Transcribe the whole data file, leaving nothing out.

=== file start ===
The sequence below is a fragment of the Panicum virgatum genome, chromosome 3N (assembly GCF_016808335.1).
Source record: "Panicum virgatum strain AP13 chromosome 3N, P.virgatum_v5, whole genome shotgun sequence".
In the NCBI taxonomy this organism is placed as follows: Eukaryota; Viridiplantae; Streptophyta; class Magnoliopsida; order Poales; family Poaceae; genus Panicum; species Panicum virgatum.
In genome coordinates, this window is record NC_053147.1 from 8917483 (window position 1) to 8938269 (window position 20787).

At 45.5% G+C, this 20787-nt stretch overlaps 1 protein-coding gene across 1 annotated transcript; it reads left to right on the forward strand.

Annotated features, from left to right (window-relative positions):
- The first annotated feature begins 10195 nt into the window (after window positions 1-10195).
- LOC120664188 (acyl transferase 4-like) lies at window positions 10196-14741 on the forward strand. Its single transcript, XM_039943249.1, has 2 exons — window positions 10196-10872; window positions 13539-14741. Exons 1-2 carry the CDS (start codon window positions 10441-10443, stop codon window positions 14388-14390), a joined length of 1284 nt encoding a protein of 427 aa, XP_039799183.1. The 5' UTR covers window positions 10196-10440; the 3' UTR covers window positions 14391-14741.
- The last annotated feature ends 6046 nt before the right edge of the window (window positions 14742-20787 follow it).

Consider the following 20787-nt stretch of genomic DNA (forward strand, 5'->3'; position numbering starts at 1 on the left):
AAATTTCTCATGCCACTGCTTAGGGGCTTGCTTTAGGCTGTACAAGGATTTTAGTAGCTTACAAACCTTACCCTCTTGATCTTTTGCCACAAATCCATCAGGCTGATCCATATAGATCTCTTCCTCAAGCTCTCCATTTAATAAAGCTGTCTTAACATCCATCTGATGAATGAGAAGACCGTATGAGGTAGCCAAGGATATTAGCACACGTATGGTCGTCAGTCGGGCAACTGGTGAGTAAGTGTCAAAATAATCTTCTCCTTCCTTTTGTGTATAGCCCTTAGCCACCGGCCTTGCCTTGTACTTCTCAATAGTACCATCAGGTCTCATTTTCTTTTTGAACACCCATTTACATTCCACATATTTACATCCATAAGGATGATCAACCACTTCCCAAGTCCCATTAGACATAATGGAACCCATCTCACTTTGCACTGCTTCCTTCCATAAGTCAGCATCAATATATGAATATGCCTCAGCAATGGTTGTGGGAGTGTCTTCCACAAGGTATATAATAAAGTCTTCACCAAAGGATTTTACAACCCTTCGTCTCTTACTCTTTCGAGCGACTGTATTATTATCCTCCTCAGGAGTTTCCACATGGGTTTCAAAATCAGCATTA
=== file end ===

The sequence below is a fragment of the Panicum virgatum genome, chromosome 3N (assembly GCF_016808335.1).
Source record: "Panicum virgatum strain AP13 chromosome 3N, P.virgatum_v5, whole genome shotgun sequence".
In the NCBI taxonomy this organism is placed as follows: Eukaryota; Viridiplantae; Streptophyta; class Magnoliopsida; order Poales; family Poaceae; genus Panicum; species Panicum virgatum.
In genome coordinates, this window is record NC_053147.1 from 8917483 (window position 1) to 8938269 (window position 20787).

At 45.5% G+C, this 20787-nt stretch overlaps 1 protein-coding gene across 1 annotated transcript; it reads left to right on the forward strand.

Annotated features, from left to right (window-relative positions):
- The first annotated feature begins 10195 nt into the window (after window positions 1-10195).
- LOC120664188 (acyl transferase 4-like) lies at window positions 10196-14741 on the forward strand. Its single transcript, XM_039943249.1, has 2 exons — window positions 10196-10872; window positions 13539-14741. Exons 1-2 carry the CDS (start codon window positions 10441-10443, stop codon window positions 14388-14390), a joined length of 1284 nt encoding a protein of 427 aa, XP_039799183.1. The 5' UTR covers window positions 10196-10440; the 3' UTR covers window positions 14391-14741.
- The last annotated feature ends 6046 nt before the right edge of the window (window positions 14742-20787 follow it).

Consider the following 20787-nt stretch of genomic DNA (forward strand, 5'->3'; position numbering starts at 1 on the left):
AAATTTCTCATGCCACTGCTTAGGGGCTTGCTTTAGGCTGTACAAGGATTTTAGTAGCTTACAAACCTTACCCTCTTGATCTTTTGCCACAAATCCATCAGGCTGATCCATATAGATCTCTTCCTCAAGCTCTCCATTTAATAAAGCTGTCTTAACATCCATCTGATGAATGAGAAGACCGTATGAGGTAGCCAAGGATATTAGCACACGTATGGTCGTCAGTCGGGCAACTGGTGAGTAAGTGTCAAAATAATCTTCTCCTTCCTTTTGTGTATAGCCCTTAGCCACCGGCCTTGCCTTGTACTTCTCAATAGTACCATCAGGTCTCATTTTCTTTTTGAACACCCATTTACATTCCACATATTTACATCCATAAGGATGATCAACCACTTCCCAAGTCCCATTAGACATAATGGAACCCATCTCACTTTGCACTGCTTCCTTCCATAAGTCAGCATCAATATATGAATATGCCTCAGCAATGGTTGTGGGAGTGTCTTCCACAAGGTATATAATAAAGTCTTCACCAAAGGATTTTACAACCCTTCGTCTCTTACTCTTTCGAGCGACTGTATTATTATCCTCCTCAGGAGTTTCCACATGGGTTTCAAAATCAGCATTA